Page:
Far Away, So Close

With lusty seniors in Rio and hard-driving cabbies in Lima, filmmaker Heddy Honigmann makes her home in the world

Honigmann describes Good Husband as the most difficult film of her career. Asking widows to talk about mementos of the departed on camera--a stopped watch, a cleaned T-shirt, apples--was a far cry from passing around Drummond's book or playing a song. "I met the widows and I heard the whole story for hours about exactly how their husbands and sons were killed," the director says. "But then came the very difficult moment to explain to them that nobody in the world wants to listen to those stories. What I was trying was to tell something very special about the husbands and the sons, so that people will remember them forever. And they understood."

After her initial interviews, Honigmann returned to town to find people waiting for her bus. "I was adopted by the widows," she says, laughing. "I got so much confidence that I was even [saying to] them, 'No, no, no, no, no, you are not telling me the truth. Or: 'This is not good for the film because you are crying too much.'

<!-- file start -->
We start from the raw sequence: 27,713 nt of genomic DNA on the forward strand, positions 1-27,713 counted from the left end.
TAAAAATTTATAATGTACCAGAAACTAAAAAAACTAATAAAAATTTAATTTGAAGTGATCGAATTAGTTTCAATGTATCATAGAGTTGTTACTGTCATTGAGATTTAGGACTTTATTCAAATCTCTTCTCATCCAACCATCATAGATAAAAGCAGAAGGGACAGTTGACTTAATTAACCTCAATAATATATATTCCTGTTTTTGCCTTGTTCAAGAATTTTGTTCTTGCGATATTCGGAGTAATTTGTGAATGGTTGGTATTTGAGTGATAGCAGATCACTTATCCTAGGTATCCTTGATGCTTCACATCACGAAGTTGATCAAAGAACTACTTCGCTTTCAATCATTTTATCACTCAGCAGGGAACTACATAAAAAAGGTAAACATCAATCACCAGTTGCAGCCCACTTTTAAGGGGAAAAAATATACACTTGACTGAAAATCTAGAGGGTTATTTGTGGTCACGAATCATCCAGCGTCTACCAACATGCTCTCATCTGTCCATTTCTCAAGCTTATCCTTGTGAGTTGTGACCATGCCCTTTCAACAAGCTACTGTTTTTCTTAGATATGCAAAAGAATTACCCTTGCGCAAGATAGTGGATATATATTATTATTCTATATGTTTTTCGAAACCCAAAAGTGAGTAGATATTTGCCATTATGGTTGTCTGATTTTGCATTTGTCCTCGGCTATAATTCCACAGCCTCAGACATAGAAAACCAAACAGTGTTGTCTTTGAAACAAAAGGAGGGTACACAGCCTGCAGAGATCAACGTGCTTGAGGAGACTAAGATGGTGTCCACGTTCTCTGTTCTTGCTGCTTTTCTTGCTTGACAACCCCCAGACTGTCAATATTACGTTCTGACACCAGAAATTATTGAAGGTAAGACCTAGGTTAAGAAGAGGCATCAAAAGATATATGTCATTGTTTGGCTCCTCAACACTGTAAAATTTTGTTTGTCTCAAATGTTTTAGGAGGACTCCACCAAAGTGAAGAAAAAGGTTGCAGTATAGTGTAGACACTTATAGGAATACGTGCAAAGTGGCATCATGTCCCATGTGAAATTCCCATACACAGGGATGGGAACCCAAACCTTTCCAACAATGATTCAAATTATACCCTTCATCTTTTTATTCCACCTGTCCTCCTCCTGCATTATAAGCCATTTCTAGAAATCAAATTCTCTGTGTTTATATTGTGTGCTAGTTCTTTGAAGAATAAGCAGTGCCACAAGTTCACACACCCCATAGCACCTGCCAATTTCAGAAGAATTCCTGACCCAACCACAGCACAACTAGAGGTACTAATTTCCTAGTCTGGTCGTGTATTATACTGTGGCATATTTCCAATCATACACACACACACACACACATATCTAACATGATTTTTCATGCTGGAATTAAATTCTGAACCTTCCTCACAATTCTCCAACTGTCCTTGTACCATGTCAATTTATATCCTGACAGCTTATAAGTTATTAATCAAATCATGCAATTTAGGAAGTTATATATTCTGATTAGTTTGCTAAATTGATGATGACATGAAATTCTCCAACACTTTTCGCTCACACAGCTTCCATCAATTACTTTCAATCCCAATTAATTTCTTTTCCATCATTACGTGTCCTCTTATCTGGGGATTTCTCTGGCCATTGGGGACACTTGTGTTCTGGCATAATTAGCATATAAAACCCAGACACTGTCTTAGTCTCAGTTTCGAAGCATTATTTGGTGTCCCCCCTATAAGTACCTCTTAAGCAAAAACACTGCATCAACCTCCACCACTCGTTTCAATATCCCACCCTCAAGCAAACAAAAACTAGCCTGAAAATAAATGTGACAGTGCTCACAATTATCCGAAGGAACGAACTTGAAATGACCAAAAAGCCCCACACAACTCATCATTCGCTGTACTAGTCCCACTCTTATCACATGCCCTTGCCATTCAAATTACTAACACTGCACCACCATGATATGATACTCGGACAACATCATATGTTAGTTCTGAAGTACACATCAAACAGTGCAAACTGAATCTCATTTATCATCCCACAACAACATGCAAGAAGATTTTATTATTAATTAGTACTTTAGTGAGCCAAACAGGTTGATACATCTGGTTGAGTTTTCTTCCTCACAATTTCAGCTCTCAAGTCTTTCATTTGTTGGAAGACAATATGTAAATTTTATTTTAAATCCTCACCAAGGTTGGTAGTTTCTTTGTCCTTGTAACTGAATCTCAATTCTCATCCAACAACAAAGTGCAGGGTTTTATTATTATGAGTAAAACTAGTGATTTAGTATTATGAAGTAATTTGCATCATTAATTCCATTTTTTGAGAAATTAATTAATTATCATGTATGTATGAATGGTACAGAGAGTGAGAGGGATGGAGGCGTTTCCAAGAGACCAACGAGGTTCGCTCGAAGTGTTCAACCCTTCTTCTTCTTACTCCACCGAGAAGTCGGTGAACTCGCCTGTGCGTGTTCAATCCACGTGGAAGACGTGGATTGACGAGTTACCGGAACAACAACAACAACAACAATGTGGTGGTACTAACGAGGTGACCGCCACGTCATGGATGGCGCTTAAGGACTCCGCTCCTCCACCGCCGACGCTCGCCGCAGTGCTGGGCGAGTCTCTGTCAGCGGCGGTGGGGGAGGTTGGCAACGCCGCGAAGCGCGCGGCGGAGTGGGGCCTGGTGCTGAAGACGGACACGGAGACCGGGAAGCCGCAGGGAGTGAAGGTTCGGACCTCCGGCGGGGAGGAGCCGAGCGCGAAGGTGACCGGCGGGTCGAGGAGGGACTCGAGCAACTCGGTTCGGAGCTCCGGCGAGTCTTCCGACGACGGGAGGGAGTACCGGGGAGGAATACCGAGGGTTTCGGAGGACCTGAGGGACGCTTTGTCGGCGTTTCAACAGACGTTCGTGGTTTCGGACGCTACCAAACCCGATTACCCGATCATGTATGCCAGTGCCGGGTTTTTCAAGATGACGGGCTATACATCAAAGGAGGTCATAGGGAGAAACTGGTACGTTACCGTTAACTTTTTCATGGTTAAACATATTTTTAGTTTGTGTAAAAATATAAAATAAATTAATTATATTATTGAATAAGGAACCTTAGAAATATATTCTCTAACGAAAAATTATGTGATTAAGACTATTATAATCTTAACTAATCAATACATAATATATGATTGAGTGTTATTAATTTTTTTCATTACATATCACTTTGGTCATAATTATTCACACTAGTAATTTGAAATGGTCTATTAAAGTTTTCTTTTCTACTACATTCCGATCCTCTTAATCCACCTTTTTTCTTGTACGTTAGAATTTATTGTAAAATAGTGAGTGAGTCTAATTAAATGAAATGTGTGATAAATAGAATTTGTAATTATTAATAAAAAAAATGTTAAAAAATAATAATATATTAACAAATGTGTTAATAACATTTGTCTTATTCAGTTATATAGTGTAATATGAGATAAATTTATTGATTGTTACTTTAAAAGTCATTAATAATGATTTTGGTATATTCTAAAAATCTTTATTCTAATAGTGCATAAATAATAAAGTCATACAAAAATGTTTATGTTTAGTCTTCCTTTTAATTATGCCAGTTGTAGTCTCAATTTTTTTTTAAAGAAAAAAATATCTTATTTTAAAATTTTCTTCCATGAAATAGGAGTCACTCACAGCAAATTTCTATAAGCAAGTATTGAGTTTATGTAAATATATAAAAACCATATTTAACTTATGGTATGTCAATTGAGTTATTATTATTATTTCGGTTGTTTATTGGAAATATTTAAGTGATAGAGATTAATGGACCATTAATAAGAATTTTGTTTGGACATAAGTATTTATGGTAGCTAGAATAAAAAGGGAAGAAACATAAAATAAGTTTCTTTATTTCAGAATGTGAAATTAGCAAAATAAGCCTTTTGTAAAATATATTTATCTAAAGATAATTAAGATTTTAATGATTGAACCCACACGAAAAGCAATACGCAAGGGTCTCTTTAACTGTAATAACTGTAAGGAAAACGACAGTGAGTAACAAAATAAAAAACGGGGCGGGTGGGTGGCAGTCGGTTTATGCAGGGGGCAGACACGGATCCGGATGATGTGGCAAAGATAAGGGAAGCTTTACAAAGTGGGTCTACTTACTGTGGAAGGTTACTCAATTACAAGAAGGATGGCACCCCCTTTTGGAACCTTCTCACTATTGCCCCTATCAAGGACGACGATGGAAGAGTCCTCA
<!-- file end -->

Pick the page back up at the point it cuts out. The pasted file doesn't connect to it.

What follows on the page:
"[They'd say,] 'Oh, yes, Heddy, I am so sorry.'

As if the total collapse of the Peruvian economy weren't bad enough, he's going to get screwed on the trade-in value:  A last-resort cabdriver in 'Metal and Melancholy'
Heddy Honigmann
As if the total collapse of the Peruvian economy weren't bad enough, he's going to get screwed on the trade-in value: A last-resort cabdriver in 'Metal and Melancholy'

"'I know. Let me cry with you and then we will do it again.' They knew that if it's crying, crying, crying, you cannot watch it anymore. You see only tears and you cannot get to the persons who died."

When Rouch and his hosts finally caught up with the lion, the exultant villagers exorcised its spirit. For Honigmann, raising the dead is her living art.

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